She joined the Central Branch of Cumann na mBan and was active in collecting for the National Aid and Volunteer Dependents’ Fund. She campaigned for Sinn Fein in the 1918 General Election and was also active in the anti-conscription campaign earlier that year. During the War of Independence she visited wounded volunteers in hospital and took part in vigils outside Mountjoy during hunger strikes and executions.
In 1922 she was on the anti-Treaty side and served in various anti-Treaty outposts during the Battle for Dublin. She was a courier for the Republican Envoy in London, Art O’Brien. In March 1923, she was arrested in London and sent back to Dublin to be interned in Mountjoy and the North Dublin Union. See Kathleen Barrett’s Bureau of Military History Pension Record here.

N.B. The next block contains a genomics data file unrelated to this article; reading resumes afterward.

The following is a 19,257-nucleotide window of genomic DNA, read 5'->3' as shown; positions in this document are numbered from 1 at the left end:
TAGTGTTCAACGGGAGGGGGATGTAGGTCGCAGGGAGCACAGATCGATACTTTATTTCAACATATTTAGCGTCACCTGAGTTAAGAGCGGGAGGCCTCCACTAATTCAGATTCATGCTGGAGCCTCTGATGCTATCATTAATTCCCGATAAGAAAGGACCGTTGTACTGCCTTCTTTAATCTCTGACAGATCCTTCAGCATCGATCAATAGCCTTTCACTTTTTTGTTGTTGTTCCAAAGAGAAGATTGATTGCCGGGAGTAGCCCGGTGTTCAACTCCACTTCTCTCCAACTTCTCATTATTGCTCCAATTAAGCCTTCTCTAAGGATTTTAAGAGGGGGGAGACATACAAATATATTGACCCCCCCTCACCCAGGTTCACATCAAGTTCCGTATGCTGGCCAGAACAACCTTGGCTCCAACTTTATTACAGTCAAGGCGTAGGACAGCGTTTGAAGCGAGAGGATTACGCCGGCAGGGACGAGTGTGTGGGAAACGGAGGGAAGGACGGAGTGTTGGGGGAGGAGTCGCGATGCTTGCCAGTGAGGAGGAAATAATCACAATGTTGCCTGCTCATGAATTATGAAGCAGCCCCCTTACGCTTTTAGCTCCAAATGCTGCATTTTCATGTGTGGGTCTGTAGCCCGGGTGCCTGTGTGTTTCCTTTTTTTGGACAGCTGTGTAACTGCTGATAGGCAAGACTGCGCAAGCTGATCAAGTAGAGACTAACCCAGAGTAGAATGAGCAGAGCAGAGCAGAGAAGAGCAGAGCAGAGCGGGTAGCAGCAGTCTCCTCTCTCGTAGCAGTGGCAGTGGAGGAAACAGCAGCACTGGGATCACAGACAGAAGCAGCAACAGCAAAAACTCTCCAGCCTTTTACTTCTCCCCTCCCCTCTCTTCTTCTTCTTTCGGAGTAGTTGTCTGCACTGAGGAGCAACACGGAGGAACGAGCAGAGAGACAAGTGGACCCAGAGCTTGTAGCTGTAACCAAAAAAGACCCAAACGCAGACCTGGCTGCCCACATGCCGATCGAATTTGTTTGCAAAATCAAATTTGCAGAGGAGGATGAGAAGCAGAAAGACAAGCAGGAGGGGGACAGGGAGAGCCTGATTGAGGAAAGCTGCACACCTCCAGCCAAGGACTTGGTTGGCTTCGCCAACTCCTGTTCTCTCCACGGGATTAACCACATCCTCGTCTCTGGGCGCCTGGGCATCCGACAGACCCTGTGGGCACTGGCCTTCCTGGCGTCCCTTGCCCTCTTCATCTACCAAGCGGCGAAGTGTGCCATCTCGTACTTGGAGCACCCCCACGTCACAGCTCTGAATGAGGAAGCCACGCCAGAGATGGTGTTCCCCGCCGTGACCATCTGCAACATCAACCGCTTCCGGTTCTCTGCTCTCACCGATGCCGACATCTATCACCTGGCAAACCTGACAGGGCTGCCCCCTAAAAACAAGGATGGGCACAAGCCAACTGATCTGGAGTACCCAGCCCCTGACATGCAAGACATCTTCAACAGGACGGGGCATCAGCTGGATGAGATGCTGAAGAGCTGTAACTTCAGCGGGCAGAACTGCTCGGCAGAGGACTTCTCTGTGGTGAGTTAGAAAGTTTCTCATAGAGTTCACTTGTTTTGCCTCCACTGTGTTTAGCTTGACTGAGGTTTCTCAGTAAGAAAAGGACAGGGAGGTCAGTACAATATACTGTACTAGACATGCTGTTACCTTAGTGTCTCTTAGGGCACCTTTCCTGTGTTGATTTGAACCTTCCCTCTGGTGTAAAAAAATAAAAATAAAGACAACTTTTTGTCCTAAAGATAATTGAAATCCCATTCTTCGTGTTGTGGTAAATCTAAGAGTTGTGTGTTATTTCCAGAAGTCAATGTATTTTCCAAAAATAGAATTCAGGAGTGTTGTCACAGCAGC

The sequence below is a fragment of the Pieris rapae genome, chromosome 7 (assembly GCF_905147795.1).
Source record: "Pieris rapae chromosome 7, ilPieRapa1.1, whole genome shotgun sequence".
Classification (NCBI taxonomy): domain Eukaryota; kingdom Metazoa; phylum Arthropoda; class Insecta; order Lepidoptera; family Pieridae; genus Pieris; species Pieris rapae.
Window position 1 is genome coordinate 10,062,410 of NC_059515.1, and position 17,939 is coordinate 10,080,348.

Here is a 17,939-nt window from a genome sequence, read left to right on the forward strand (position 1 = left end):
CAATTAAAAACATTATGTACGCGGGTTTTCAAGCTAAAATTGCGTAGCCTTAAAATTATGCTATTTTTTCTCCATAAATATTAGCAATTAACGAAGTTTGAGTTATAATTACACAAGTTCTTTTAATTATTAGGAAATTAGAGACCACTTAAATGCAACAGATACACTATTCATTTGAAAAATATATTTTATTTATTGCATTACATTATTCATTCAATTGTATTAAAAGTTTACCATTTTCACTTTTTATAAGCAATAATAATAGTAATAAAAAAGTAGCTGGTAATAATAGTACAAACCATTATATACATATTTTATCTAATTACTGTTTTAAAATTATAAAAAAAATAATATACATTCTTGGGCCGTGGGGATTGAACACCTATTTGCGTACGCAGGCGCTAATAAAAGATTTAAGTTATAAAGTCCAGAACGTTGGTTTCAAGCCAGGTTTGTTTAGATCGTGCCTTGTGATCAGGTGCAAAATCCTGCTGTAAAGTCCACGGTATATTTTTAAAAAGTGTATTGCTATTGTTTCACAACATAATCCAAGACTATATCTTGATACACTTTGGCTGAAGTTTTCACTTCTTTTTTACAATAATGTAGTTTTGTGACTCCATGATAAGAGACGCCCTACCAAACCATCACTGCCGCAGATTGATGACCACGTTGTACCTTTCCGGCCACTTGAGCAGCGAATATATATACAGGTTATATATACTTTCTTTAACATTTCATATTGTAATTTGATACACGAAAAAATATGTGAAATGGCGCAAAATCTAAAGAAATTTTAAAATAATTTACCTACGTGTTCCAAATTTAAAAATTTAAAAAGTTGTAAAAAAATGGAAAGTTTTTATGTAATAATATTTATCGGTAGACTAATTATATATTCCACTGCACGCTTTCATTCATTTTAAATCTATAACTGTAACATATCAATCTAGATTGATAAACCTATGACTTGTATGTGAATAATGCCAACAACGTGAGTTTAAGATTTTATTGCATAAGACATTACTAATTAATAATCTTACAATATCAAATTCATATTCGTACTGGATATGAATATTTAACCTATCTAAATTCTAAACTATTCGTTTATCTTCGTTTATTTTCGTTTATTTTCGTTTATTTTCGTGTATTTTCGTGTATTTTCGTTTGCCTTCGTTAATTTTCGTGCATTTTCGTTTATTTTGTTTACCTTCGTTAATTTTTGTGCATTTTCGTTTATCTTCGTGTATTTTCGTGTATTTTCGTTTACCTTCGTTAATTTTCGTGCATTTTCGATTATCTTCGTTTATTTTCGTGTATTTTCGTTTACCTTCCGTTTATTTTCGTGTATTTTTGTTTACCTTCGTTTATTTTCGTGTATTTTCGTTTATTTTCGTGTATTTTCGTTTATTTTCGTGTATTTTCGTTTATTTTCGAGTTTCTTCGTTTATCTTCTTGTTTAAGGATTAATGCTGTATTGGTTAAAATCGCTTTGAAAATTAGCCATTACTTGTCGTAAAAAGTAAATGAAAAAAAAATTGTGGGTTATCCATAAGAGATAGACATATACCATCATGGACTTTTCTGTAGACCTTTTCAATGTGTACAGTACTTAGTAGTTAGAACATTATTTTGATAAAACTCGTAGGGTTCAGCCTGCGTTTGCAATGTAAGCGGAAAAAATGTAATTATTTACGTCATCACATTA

Molly (Mary) O’Reilly had taken part in the soup kitchen in the basement of Liberty Hall to feed the starving families of the locked-out workers during the Dublin Lockout of 1913. She was asked by James Connolly to raise the flag of the Republic over Liberty Hall before the 1916 Easter Rising, when she was only fourteen years of age. She was a local girl from Gardiner Street who had been a member of Clann na nGaedheal, the Republican girl scouts, since she was eleven. She was a member of the Irish Citizen Army in 1916 and she acted as a courier during Easter Week.
Molly went on to spy for Michael Collins in the course of the War of Independence where she was able to use her job in the United Services Club for British soldiers as a cover for her intelligence gathering activities.
In 1922 Molly was arrested and imprisoned for her opposition to the Treaty. She went on hunger strike during her time in Mountjoy Jail. She was released in November 1923.